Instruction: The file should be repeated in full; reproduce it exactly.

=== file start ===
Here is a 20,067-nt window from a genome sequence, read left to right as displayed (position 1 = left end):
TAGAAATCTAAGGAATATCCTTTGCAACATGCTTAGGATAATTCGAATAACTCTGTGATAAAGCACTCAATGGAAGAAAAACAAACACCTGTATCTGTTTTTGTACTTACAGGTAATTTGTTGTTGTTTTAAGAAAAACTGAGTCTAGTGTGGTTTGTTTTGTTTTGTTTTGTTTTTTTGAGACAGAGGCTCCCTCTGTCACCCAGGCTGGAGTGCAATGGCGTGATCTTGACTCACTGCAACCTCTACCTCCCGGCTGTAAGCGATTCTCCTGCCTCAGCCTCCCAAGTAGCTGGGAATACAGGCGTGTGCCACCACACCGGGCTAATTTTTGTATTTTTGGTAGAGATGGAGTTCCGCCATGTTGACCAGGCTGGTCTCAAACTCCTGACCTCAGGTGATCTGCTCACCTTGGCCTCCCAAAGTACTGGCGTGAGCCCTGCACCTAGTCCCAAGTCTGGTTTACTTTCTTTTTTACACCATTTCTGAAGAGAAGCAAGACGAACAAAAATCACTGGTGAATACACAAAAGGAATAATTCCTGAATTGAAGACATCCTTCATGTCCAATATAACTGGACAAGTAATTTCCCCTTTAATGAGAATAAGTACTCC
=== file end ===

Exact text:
Here is a 20,067-nt window from a genome sequence, read left to right as displayed (position 1 = left end):
TAGAAATCTAAGGAATATCCTTTGCAACATGCTTAGGATAATTCGAATAACTCTGTGATAAAGCACTCAATGGAAGAAAAACAAACACCTGTATCTGTTTTTGTACTTACAGGTAATTTGTTGTTGTTTTAAGAAAAACTGAGTCTAGTGTGGTTTGTTTTGTTTTGTTTTGTTTTTTTGAGACAGAGGCTCCCTCTGTCACCCAGGCTGGAGTGCAATGGCGTGATCTTGACTCACTGCAACCTCTACCTCCCGGCTGTAAGCGATTCTCCTGCCTCAGCCTCCCAAGTAGCTGGGAATACAGGCGTGTGCCACCACACCGGGCTAATTTTTGTATTTTTGGTAGAGATGGAGTTCCGCCATGTTGACCAGGCTGGTCTCAAACTCCTGACCTCAGGTGATCTGCTCACCTTGGCCTCCCAAAGTACTGGCGTGAGCCCTGCACCTAGTCCCAAGTCTGGTTTACTTTCTTTTTTACACCATTTCTGAAGAGAAGCAAGACGAACAAAAATCACTGGTGAATACACAAAAGGAATAATTCCTGAATTGAAGACATCCTTCATGTCCAATATAACTGGACAAGTAATTTCCCCTTTAATGAGAATAAGTACTCC